Monthly Archives: March 2013

VMware vSphere 5.1 Clustering Deepdive book review

After procrastinating for months I finally headed over to amazon.com and purchased Duncan Epping and Frank Denneman’s VMware vSphere 5.1 Clustering Deepdive.  The Kindle Edition of the book was only just over $7 and to be perfectly honest I initially didn’t want to pay that.  Having now read through 3/4 of the book I couldn’t be happier with the purchase.

Epping and Denneman have three different editions of the book available on amazon.com for purchase.  The original edition was written for vSphere 4.1 with the subsequent two editions written for 5 and 5.1.  The vSphere 4.1 edition is selling for 99 cents and vSphere 5 edition for $4.99.

My initial hesitation in purchasing the book was because I knew most of the information was already out there on the net.  I’ve done a lot of work with HA and DRS.  I follow both Epping’s and Denneman’s blogs.  VMware have lots of papers on the subjects.  But herein lies the issue.  The information is all over the place.  Clustering Deepdive, on the other hand, provides one central source of information.  It provides a really good strong foundation of how these core features work along with all the various elements VMware utilise behind the scenes to make them work.

While I haven’t completed reading the book yet.  I wouldn’t classify the book as an instruction manual to implement HA and DRS.  You’re still going to need to read some VMware tech guides, play around with the product and get your hands dirty first.  Once you have those fundamentals this book is only going to help you better understand the features and better implement them in practice.  Leading on from that and for the season veterans you’ll then gain a strong understanding of how the technologies work under the covers and really take your knowledge to the next level.

An excellent book and well worth the money for the latest edition.  There’s also been enough changes in HA and DRS over previous vSphere versions that if you’re running old vSphere platforms you might well consider purchasing the other editions of the book as well.   There’s plenty of screenshots throughout the book as references and some well designed diagrams to rap your head around how these features work.

Who cares about Guest OS Version in vCenter

For years I’ve been setting the Guest OS type in VMware vSphere and Workstation and for years it’s bugged me.  What does it really do?  Does it really matter?  Sometimes just for fun I like to set the version to Windows but install Linux.  Each time I’ve always looked out the window towards the sky to make sure it’s not falling.

In the past if I needed to change the Guest OS type (i.e someone was being silly and set a Linux VM to a Windows Guest OS type) I would just power down the VM and change the setting.  Recently I noticed in my vSphere 5.1 environment I couldn’t change the Guest OS anymore.   In vCenter 5.1 there are now two options.  Guest OS and Guest OS Version.  A little research later and as of vSphere 5.1 you cannot change the Guest Operation System settings once the VM has been created.  They will appear greyed out.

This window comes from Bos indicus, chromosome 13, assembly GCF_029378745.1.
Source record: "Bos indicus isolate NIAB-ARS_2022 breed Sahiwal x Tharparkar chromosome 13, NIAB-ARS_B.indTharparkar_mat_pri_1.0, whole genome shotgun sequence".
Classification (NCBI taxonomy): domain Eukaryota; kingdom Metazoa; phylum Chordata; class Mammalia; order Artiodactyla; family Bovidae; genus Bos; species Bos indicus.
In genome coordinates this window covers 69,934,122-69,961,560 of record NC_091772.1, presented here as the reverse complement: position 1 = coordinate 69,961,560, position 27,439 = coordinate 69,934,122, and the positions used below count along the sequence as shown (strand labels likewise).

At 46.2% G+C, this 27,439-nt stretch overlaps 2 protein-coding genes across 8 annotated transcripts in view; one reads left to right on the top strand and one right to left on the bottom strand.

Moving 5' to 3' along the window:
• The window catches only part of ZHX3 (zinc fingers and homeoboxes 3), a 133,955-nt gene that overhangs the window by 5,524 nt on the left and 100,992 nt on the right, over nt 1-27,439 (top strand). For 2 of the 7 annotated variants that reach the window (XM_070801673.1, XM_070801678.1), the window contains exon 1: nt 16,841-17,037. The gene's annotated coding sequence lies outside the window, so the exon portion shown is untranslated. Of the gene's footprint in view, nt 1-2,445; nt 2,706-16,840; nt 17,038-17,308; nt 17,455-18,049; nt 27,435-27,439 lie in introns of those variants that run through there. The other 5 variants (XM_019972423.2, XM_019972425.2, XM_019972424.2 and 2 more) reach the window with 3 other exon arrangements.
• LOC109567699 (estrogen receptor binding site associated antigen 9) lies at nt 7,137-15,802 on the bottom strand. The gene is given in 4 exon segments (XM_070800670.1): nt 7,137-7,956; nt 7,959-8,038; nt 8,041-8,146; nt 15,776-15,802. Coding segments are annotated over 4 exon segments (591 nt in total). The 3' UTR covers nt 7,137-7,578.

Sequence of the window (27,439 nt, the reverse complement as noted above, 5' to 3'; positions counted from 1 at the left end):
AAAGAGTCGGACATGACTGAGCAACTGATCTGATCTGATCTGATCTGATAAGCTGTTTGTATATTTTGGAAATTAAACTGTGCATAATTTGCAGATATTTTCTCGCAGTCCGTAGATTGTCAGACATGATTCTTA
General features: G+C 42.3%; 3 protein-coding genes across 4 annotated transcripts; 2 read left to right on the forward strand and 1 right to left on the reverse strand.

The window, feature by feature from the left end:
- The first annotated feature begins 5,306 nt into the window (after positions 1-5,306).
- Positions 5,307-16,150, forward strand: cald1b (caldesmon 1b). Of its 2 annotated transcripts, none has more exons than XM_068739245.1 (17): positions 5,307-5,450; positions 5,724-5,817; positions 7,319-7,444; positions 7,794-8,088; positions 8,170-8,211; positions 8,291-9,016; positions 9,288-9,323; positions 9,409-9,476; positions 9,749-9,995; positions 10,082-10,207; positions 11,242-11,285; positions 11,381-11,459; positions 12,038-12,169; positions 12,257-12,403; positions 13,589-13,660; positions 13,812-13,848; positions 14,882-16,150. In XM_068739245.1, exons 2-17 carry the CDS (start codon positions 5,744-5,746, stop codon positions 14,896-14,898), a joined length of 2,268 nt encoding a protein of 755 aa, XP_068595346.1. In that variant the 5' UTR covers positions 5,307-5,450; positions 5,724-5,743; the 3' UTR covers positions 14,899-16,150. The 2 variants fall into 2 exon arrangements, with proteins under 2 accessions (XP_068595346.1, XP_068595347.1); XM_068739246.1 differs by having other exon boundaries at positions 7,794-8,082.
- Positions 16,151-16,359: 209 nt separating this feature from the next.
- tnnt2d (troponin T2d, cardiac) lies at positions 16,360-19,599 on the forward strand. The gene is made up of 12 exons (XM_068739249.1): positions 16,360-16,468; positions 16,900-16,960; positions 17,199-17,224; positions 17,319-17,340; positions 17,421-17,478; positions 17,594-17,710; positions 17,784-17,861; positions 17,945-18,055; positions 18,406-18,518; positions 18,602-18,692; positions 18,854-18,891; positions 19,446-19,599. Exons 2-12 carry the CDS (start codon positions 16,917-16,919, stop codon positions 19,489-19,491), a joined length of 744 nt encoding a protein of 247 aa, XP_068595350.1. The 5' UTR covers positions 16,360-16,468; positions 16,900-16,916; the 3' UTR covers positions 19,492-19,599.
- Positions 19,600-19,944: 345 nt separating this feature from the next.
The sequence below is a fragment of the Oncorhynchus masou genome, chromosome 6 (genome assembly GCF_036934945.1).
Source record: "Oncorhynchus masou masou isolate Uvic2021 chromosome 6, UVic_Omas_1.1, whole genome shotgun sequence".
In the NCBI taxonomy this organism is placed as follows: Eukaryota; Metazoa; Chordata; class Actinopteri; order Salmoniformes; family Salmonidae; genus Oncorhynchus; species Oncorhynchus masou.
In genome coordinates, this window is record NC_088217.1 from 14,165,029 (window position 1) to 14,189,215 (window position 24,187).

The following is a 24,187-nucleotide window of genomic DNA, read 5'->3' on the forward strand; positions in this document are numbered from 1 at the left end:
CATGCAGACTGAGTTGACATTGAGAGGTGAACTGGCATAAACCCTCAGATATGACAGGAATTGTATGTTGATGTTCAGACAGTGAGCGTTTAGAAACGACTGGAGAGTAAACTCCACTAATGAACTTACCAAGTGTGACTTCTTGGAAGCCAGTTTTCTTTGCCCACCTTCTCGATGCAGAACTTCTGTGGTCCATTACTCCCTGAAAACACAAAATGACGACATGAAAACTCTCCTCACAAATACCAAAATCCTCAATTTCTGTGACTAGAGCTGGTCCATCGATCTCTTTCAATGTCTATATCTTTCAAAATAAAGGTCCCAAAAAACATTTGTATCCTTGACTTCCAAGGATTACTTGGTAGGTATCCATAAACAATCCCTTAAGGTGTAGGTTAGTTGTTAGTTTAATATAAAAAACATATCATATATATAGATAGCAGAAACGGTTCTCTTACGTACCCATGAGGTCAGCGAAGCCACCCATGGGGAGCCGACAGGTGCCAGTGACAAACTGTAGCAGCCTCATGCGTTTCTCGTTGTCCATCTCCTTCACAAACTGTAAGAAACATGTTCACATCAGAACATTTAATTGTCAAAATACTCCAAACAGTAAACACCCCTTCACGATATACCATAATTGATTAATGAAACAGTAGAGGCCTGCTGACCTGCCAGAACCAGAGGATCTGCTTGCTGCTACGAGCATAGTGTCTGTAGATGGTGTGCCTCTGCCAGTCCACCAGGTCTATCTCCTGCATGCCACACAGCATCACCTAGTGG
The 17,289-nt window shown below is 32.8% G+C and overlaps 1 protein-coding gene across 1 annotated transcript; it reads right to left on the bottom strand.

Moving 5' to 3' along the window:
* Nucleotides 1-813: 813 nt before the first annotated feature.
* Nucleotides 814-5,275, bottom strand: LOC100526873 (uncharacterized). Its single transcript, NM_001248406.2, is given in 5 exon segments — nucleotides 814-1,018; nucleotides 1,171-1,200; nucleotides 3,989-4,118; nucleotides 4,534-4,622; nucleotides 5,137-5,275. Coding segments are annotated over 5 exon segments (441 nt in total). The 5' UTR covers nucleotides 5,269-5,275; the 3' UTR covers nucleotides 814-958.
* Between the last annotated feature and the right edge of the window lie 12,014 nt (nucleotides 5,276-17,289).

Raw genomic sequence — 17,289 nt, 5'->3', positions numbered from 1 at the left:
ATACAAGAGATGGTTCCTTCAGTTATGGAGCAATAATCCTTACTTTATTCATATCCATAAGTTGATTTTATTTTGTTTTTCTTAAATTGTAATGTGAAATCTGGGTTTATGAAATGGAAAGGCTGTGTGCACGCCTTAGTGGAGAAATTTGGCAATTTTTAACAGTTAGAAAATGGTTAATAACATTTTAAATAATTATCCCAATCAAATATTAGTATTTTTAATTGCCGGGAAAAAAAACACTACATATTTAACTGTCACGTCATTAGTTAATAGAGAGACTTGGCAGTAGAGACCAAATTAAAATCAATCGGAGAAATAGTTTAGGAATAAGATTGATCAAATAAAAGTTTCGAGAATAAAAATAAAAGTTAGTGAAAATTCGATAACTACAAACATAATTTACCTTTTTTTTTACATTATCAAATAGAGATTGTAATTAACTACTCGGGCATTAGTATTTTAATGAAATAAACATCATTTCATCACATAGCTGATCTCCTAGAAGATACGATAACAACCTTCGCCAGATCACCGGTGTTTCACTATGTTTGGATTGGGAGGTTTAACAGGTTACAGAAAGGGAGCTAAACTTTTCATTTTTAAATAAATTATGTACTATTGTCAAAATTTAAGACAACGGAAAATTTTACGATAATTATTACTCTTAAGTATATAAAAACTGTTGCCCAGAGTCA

guestos01

First, the most obvious thing it does is give us a whole bunch of default recommended values for the specified OS Version when creating a VM.  It can also restrict what devices are available to us to use.

For example if we set the OS Version to MS-DOS we get 16 MB has the default recommended memory and a 2 GB Hard Disk using an IDE controller.

guestos02

If we set it to Windows 2008 R2 (64-bit) we get a default value of 4096 MB for memory and a 40 GB Hard Disk using an LSI Logic SAS Controller.

guestos03

Second, it defines maximum values we can use.   This can be a little misleading because your true maximum values are always dictated but your Sphere version and edition.  I won’t get into this too much as this blog revolves around Guest OS type.  If we set the OS type to Windows 2000 our max vCPU is 8.  Whereas if I set the OS to Windows Server 2012 (64-bit) our max vCPU is 64 under Enterprise Plus Edition.  If I was running Standard Edition we would be limited to 8 vCPUs for both OS types.  Confused yet.

guestos04

Third, and now a more important consequence of selecting the right OS Version is VMware Tools.  If you push out VMware Tools via vCenter it will use the Guest OS Version to determine what Tools version it will attempt to deploy.  Mixing Linux and Windows OS Versions will cause VMware Tools deployment to fail.

Forth, we have a few lesser consequences.  Some VM options are only enabled and available to certain OS Versions.  Fault Tolerance is not supported on certain types of OS and selecting the wrong OS version in vCenter could disable this setting.  The same can be said for HotAdd/Hot-Plug.  The wrong OS version can prevent this feature being used.